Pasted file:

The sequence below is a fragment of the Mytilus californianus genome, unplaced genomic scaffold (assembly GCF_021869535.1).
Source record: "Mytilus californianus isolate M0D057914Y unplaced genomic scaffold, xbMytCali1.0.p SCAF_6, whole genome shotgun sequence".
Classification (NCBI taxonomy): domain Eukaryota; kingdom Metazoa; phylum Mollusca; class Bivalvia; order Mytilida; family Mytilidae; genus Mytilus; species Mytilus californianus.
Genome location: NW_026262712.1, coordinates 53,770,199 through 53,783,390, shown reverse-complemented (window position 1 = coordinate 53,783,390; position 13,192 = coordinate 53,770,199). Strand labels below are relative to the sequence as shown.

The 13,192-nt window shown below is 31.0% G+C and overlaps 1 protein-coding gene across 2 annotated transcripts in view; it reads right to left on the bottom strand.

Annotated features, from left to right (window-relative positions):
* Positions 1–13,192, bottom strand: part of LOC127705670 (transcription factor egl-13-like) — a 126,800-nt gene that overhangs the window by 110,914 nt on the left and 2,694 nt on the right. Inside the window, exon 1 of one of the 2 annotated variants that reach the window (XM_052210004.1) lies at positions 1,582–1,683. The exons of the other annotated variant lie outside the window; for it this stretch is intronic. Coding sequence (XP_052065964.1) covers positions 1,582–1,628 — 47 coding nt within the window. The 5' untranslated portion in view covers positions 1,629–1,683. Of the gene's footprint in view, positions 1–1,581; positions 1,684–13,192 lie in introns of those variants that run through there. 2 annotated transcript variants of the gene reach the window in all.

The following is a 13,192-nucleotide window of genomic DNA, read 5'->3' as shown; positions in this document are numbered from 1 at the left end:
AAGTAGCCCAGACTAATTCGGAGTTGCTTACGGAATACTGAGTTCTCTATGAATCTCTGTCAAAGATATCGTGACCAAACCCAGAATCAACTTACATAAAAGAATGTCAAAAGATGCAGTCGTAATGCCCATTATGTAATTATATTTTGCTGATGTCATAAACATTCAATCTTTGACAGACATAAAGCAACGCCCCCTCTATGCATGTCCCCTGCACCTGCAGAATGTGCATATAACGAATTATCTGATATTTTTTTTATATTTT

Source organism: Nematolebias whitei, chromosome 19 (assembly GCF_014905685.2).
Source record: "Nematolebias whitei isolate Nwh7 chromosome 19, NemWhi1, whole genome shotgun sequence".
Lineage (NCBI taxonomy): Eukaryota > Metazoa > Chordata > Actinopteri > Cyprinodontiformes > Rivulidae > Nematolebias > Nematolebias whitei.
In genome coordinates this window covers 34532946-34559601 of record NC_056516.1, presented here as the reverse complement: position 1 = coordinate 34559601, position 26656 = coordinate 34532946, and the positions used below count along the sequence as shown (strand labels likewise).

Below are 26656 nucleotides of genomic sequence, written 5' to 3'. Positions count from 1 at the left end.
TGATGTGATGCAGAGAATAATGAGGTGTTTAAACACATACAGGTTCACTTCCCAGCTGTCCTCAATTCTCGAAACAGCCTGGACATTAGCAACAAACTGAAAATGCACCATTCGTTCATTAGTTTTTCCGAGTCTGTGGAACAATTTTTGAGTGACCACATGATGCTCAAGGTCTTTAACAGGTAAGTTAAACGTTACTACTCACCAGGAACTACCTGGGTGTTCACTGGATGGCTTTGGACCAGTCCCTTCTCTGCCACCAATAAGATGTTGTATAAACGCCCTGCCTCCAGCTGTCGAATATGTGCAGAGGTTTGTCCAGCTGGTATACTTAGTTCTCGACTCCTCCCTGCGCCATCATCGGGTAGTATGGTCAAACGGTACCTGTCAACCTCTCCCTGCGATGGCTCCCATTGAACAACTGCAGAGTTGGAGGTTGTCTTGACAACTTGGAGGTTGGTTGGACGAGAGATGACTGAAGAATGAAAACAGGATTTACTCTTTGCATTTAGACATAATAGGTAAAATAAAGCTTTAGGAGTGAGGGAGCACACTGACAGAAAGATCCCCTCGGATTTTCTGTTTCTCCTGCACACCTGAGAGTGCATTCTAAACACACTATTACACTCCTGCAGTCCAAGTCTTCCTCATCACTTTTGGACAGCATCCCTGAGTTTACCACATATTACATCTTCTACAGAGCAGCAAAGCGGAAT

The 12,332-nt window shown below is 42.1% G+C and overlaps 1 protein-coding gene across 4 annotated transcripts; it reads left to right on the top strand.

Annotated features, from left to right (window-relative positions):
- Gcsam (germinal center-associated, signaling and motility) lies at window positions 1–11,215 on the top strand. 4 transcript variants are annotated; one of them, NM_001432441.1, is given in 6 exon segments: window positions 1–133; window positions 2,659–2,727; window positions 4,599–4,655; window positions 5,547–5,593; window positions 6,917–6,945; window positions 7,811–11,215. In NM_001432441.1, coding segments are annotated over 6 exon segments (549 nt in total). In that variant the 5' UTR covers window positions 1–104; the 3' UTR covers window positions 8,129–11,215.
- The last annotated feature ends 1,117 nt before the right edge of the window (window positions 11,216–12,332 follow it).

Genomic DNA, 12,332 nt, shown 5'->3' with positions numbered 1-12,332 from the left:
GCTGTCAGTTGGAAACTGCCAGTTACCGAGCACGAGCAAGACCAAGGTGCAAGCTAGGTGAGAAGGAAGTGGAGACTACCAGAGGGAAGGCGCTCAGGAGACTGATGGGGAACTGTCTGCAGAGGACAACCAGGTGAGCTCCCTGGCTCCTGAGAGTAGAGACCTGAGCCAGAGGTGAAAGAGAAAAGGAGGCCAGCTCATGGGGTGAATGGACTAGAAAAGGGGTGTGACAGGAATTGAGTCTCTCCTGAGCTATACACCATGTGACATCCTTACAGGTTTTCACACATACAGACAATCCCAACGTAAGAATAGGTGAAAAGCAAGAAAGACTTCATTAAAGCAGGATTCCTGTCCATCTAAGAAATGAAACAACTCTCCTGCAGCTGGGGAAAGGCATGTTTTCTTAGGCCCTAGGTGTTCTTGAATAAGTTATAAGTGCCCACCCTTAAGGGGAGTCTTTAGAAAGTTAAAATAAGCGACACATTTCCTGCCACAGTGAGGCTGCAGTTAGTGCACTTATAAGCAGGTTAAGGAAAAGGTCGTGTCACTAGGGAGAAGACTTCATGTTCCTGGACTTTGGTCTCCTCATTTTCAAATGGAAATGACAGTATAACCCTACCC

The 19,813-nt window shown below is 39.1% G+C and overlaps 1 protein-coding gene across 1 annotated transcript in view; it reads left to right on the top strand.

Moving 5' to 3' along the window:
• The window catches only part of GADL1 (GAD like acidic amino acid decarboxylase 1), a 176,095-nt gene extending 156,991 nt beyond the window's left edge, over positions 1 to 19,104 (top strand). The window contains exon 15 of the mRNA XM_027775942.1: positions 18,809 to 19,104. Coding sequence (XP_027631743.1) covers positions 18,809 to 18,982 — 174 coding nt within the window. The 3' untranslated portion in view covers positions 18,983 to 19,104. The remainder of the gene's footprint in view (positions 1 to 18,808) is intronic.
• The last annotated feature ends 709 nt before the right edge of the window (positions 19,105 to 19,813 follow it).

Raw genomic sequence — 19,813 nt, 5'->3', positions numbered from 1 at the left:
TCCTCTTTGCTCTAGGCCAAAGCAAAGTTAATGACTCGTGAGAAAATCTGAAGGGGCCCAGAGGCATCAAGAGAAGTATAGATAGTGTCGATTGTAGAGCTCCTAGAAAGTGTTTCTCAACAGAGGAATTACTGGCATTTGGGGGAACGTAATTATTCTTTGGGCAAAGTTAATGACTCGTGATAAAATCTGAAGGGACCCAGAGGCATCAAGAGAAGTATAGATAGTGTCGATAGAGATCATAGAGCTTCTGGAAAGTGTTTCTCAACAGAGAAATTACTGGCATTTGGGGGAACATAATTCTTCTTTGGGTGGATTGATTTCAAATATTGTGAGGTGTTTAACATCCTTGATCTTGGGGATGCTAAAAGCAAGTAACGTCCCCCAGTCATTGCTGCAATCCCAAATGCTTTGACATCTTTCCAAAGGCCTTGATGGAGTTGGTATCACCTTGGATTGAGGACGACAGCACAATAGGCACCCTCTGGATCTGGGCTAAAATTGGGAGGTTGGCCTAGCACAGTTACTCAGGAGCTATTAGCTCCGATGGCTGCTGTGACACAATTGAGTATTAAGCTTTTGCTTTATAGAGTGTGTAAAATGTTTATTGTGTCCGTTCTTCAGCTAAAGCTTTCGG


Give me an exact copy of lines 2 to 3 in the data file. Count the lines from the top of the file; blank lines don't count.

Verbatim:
Source record: "Mytilus californianus isolate M0D057914Y unplaced genomic scaffold, xbMytCali1.0.p SCAF_6, whole genome shotgun sequence".
Classification (NCBI taxonomy): domain Eukaryota; kingdom Metazoa; phylum Mollusca; class Bivalvia; order Mytilida; family Mytilidae; genus Mytilus; species Mytilus californianus.